Don't call it a comeback yet, but Sony Corp. has a new lineup of digital music players that are slicing into the popularity of Apple Computer's iPod device in Japan.
Apple is still squashing Sony in Europe and North America, where the iPod has achieved iconic status and a big selling point is the availability of iTunes, an easy-to-use music downloading service that has not yet been launched in Japan.
The speed of Mac OS X running on Intel hardware is impressing some developers who've been privy to one of Apple's first Intel-based developer transition systems.
The systems started shipping to Mac OS X developers three weeks ago, each equipped with a 3.6 GHz Intel Pentium 4 processor with 2 MB L2 Cache, 800MHz front-side bus, 1GB of 533MHz DDR2 Dual Channel SDRAM, and an Intel Graphics Media Accelerator 900.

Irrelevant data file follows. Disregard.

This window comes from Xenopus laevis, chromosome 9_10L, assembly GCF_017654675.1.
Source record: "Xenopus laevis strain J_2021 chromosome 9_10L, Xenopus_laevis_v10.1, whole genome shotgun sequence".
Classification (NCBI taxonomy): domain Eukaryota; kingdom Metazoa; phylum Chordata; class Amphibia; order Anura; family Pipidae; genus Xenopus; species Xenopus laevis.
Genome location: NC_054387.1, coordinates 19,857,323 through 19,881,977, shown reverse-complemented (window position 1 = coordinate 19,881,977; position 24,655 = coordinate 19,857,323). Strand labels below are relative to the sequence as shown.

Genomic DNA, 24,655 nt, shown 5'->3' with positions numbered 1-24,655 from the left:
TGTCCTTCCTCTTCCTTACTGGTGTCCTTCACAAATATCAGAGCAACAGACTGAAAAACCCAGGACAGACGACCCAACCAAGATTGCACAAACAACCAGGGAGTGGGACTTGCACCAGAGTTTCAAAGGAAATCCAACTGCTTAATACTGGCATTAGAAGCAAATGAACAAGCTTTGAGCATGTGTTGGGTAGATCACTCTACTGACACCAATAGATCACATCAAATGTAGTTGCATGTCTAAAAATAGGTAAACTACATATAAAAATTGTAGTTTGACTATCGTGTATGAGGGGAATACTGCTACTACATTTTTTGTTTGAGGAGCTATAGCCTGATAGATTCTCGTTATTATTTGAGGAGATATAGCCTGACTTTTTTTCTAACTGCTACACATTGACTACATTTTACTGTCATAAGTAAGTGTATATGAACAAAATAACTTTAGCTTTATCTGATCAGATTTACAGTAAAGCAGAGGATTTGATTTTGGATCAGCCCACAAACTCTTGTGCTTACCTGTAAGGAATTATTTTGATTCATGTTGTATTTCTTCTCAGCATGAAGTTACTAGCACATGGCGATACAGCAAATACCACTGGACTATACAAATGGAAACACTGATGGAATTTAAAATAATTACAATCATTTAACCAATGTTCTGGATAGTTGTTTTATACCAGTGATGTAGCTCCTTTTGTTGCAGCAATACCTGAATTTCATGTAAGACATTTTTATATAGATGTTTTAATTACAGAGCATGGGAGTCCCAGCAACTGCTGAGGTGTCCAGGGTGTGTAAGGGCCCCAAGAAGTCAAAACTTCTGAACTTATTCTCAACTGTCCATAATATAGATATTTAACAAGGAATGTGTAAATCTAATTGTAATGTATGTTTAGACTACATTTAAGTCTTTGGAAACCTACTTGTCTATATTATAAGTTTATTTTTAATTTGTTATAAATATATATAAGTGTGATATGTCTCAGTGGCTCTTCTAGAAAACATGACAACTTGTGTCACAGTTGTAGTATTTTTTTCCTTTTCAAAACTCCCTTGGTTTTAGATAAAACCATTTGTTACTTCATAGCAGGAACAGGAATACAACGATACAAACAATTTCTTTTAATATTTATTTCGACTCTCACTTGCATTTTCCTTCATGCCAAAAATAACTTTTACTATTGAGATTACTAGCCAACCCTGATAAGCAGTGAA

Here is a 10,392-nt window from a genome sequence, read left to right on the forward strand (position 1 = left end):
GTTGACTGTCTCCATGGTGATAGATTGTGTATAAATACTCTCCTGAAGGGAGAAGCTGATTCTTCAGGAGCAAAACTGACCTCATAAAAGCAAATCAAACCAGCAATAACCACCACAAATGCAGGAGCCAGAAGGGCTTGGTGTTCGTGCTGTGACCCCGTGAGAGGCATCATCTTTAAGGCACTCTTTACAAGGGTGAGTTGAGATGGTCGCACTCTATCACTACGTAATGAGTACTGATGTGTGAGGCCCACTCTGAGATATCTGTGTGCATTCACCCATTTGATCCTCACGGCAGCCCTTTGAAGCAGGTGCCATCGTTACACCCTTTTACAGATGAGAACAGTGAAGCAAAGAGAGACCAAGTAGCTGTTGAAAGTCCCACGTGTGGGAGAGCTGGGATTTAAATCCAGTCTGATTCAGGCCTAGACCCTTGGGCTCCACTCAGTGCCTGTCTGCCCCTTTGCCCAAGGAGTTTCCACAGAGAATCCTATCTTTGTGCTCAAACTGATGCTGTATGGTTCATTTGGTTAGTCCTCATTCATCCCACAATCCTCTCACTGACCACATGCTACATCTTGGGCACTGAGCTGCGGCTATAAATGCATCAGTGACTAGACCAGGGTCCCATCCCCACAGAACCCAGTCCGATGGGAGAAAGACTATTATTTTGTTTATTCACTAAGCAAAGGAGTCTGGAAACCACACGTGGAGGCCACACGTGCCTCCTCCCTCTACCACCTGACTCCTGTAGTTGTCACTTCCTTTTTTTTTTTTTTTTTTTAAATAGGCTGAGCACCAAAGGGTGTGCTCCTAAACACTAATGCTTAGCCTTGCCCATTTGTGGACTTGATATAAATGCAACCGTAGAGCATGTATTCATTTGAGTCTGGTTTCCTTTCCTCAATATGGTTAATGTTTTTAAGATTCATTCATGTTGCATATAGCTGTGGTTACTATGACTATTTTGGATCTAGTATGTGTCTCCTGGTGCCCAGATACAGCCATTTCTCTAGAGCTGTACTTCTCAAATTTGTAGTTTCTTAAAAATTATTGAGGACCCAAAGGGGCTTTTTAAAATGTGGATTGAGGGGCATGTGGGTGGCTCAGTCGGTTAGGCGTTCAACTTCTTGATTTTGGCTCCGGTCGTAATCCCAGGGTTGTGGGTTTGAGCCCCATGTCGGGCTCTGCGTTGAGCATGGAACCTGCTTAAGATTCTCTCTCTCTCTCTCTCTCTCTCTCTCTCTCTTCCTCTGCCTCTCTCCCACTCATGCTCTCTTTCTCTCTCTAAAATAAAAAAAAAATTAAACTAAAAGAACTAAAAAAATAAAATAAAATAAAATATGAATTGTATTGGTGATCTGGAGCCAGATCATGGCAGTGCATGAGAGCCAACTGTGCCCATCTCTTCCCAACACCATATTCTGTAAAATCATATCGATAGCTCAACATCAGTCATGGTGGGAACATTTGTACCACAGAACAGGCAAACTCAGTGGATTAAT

The Apple Development Platform ADP2,1, as the systems are officially designated, features 3.6GHz Pentium 4 processors with 2MB of L2 cache operating on an 800MHz bus with 1GB of RAM.
Dell said that if Apple Computer ever decides to let its Mac OS X operating system outside of its confines, the company can count him in as a possible customer.
With the recent news that Apple plans to become a fellow customer of Intel for x86 processors, Dell has expressed interest in selling Mac OS X-based PCs, he said in an e-mail to Fortune published on the magazine's Web site Thursday.
Yes, Macs will have the same hardware at their core as Windows PCs, but it is the operating system, not the hardware, that has made those Microsoft-based computers vulnerable to attacks, analysts and security researchers said. "Mac OS has generally a better track record and reputation than Windows for security. I don't think taking Mac OS to Intel silicon would change the robustness of the operating system," said Dana Gardner, a senior analyst at research firm the Yankee Group.